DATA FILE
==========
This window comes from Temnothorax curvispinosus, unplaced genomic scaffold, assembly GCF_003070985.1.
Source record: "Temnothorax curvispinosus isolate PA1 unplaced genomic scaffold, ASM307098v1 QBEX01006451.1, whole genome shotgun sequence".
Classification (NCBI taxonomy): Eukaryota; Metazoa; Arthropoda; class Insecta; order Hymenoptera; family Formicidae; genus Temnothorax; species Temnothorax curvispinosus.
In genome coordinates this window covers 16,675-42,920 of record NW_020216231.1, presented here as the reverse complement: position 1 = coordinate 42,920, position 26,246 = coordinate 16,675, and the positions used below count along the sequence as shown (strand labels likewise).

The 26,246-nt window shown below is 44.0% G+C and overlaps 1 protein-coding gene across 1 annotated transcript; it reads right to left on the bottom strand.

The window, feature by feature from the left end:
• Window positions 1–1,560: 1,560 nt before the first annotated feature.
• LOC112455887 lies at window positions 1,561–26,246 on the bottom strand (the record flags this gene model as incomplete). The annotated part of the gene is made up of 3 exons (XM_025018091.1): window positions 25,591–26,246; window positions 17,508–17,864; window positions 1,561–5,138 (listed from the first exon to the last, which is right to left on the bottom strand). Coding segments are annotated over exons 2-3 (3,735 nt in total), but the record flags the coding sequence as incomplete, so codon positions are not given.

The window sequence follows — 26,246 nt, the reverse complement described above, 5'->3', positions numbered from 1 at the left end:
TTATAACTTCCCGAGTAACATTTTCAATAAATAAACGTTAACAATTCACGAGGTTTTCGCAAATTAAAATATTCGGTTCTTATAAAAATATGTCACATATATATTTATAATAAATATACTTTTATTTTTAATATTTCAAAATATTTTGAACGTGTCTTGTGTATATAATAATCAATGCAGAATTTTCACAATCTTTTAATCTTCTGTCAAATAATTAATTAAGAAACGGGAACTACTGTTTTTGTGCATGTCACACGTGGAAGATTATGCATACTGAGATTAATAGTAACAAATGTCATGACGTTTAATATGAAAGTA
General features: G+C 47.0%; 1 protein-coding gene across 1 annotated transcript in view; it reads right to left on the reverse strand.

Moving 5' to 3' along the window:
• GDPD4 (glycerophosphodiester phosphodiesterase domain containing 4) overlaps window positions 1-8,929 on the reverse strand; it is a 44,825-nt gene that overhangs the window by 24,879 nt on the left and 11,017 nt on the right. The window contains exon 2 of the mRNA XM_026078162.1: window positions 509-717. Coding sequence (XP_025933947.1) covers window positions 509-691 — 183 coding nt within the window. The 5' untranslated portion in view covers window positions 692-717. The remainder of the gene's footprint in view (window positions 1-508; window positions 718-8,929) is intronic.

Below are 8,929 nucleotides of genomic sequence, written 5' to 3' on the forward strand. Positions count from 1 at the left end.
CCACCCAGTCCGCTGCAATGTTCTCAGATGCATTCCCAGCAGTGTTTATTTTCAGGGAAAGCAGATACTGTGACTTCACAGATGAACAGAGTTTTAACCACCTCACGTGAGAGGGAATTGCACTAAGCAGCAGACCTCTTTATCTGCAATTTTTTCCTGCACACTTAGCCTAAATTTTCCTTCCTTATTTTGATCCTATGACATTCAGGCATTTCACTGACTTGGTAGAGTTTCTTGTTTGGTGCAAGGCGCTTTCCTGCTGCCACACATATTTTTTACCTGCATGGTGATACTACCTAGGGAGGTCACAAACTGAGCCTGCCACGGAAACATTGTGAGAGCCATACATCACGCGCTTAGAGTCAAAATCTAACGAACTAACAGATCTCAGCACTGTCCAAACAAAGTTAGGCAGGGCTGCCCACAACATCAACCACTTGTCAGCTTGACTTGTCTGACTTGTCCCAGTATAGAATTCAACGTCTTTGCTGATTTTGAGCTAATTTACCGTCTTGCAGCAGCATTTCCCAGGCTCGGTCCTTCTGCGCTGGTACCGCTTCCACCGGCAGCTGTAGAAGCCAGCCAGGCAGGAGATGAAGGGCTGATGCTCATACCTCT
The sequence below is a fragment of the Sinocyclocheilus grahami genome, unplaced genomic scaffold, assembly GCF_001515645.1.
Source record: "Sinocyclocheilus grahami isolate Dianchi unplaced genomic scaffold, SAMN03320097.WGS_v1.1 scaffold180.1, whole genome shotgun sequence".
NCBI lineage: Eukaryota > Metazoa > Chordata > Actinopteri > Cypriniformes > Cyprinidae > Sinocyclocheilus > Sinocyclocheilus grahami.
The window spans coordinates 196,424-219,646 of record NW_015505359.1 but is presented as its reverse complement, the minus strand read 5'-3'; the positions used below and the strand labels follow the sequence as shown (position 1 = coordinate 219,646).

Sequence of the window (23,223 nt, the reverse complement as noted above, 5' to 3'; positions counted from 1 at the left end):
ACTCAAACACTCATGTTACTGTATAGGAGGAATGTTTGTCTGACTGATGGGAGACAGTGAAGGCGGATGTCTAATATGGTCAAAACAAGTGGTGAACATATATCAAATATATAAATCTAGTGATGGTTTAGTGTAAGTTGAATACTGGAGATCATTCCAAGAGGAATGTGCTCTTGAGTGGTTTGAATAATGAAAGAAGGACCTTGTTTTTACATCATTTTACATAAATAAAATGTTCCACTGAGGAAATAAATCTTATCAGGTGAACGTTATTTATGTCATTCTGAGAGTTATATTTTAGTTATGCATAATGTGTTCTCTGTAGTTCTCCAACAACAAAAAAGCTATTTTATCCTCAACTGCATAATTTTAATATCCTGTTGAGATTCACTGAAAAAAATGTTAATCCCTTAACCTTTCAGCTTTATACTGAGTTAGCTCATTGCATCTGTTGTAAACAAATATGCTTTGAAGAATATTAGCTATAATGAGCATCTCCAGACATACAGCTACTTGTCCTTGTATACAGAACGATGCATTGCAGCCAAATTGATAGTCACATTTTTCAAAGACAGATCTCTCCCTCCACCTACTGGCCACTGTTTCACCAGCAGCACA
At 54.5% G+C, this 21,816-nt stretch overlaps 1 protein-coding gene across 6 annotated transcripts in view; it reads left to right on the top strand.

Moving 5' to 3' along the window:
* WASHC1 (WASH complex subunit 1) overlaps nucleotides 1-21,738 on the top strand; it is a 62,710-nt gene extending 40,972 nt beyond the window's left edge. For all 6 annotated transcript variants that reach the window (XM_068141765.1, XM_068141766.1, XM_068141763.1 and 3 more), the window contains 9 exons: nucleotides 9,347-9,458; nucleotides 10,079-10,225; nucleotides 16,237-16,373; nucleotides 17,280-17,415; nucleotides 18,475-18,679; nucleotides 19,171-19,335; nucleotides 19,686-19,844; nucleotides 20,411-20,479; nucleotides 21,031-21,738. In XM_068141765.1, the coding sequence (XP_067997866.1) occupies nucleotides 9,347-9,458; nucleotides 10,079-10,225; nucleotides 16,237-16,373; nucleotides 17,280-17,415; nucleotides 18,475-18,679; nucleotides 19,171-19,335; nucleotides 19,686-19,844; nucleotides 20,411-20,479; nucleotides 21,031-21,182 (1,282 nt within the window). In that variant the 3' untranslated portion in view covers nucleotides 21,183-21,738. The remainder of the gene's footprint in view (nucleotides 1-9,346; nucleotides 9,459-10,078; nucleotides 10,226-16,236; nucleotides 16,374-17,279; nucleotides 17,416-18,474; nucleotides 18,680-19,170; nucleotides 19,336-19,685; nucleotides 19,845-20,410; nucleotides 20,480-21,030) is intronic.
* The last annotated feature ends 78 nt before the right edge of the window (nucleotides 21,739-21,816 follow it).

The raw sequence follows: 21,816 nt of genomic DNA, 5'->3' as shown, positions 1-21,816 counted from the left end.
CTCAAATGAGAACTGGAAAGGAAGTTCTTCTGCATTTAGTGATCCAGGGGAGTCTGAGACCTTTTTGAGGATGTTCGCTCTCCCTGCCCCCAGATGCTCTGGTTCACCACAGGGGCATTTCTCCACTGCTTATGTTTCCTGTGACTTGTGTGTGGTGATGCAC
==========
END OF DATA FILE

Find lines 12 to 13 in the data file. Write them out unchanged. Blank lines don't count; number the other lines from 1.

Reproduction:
Moving 5' to 3' along the window:
• GDPD4 (glycerophosphodiester phosphodiesterase domain containing 4) overlaps window positions 1-8,929 on the reverse strand; it is a 44,825-nt gene that overhangs the window by 24,879 nt on the left and 11,017 nt on the right. The window contains exon 2 of the mRNA XM_026078162.1: window positions 509-717. Coding sequence (XP_025933947.1) covers window positions 509-691 — 183 coding nt within the window. The 5' untranslated portion in view covers window positions 692-717. The remainder of the gene's footprint in view (window positions 1-508; window positions 718-8,929) is intronic.